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This entry was posted on Thursday, October 31st, 2013 at 9:31 am and is filed under Architecture, Community/Economic Development, Engineering, Environment, Environmental Design, Environmental Non-Profit, History/Preservation, Housing, Infrastructure, Land Use, Landscape Architecture, Social/Demographics, Transportation, Urban Development/Real Estate, Urban Planning and Design. You can follow any responses to this entry through the RSS 2.0 feed. You can leave a response, or trackback from your own site.


6 Responses to “Oakland, California: Revitalization and Retail Expansion on Broadway”

  1. Wanderer Says:

    The comment period on the Plan and EIR has been extended to Tuesday, November 12.

    On a number of sites in the plan area, the plan would only allow housing to be built if retail space is built before or at the same time as the housing. Some people are concerned that this will preclude the construction of substantial amounts of housing.

  2. Gina Kiani Says:

    Thanks for the update on the comment period extension!!
    It would be great if they got a huge response voicing your concerns….
    Hopefully the retail tax-base is needed enough by the city that it goes up without delay and the housing quickly follows~

  3. Nick Danty Says:

    Awesome topic and awesome design plan! I think Oakland is moving in the right direction; however, it would be nice to see more than 270 affordable units. That being said, it’s refreshing to see that equity isn’t being put on the back burner as it is with so many nascent mixed-use plans in other parts of the Bay (cough cough San Francisco cough cough). The more social advocates and low- to mid-income residents present at the public comment meetings the better because, in the end, it’s the people who matter most. As for the above comment on retail requirements, it’s discouraging that commercial use is seen as tantamount to housing; but I believe that once the value of living close to transit, greenways, and bike facilities becomes apparent, the demand for housing will shoot up. Lets just hope it doesn’t displace current residents.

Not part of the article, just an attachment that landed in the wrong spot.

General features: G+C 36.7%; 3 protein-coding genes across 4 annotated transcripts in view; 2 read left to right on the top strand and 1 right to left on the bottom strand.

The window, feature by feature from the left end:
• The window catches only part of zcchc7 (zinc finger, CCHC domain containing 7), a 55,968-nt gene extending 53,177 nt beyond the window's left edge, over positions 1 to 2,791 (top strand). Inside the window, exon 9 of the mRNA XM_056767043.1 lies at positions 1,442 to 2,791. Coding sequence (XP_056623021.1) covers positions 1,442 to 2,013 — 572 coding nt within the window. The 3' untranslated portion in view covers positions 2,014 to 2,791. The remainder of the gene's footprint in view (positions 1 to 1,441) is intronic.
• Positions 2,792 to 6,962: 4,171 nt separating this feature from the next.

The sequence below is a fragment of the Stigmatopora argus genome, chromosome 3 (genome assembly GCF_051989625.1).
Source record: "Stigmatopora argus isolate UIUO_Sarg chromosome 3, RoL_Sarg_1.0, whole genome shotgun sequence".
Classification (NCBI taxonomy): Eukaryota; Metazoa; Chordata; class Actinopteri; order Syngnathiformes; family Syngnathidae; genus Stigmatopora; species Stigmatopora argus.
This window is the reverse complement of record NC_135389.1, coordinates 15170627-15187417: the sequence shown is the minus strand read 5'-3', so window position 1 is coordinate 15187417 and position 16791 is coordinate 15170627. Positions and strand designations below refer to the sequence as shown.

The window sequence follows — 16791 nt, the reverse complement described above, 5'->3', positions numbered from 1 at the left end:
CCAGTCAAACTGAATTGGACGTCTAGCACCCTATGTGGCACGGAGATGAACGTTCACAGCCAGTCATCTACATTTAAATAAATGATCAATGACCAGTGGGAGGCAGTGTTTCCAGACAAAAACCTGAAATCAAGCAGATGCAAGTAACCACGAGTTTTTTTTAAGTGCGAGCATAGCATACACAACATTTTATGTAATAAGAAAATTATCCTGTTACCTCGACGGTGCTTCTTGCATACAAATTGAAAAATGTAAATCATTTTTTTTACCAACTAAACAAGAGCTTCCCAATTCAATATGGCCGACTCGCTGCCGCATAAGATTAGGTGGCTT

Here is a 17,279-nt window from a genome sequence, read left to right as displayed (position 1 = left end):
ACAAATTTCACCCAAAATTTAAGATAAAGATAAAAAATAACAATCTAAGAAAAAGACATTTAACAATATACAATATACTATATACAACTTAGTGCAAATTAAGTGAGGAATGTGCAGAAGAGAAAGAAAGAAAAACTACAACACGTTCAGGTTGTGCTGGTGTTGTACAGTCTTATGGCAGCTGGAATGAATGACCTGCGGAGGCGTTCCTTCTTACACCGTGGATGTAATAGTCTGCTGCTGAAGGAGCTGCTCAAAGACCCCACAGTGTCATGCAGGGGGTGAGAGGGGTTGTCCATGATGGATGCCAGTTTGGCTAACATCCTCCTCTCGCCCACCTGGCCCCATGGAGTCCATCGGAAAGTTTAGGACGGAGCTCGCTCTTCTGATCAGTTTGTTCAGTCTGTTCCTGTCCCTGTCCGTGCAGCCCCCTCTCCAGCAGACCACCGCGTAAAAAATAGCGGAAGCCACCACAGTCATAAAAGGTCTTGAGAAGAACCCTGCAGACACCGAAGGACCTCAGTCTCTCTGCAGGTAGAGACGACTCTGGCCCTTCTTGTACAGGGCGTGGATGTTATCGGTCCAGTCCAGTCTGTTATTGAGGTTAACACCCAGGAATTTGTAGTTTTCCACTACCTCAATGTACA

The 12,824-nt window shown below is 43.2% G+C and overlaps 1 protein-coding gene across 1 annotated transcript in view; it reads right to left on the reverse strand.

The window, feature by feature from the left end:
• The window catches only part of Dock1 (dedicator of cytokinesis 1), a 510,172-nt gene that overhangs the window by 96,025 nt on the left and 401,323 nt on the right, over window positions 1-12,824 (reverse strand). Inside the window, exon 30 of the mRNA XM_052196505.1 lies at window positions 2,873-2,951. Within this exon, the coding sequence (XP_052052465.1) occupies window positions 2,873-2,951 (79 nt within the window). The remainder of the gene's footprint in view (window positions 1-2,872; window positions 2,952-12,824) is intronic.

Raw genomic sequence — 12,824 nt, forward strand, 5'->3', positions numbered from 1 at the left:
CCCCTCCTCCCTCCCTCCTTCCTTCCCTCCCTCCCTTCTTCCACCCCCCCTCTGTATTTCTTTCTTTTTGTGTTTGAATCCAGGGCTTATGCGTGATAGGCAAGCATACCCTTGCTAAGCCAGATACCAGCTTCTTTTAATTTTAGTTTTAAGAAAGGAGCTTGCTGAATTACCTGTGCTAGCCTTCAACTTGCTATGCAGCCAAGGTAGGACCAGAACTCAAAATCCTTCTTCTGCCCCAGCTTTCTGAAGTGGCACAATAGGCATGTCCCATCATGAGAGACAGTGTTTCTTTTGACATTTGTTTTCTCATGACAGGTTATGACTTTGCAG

Thanks for the post Gina!

  4. Gina Kiani Says:

    I think you’re absolutely right Nick, that the city could do a lot better than just 270 affordable units of the 1,800 total….
    Worse is that it took a coalition of activists and non-profits to demand it!
    Along with other Oakland development sites on the horizon, I think it will add up though to help make a difference~
    As you mentioned and like the social advocates in this case have shown, a presence during these public reviews is needed and can affect the process!
    Thanks for your comments and for being actively aware of the issues facing our current housing situation

  5. Hamid Grinage in Oakland Says:

    I knew about the plans to expand the Broadway Grand development itself, but I didn’t realize there were larger plans in the mix. I think Oakland is definitely moving in the right direction.

  6. Gina Kiani Says:

    I think so too….
    Especially to face the housing issue which this project plus Oakland’s recently funded waterfront development add a total of 3,000 units between the two;
    My only concern is that although a small percent is targeted for affordable and low-income pricing and rentals, more will likely be needed~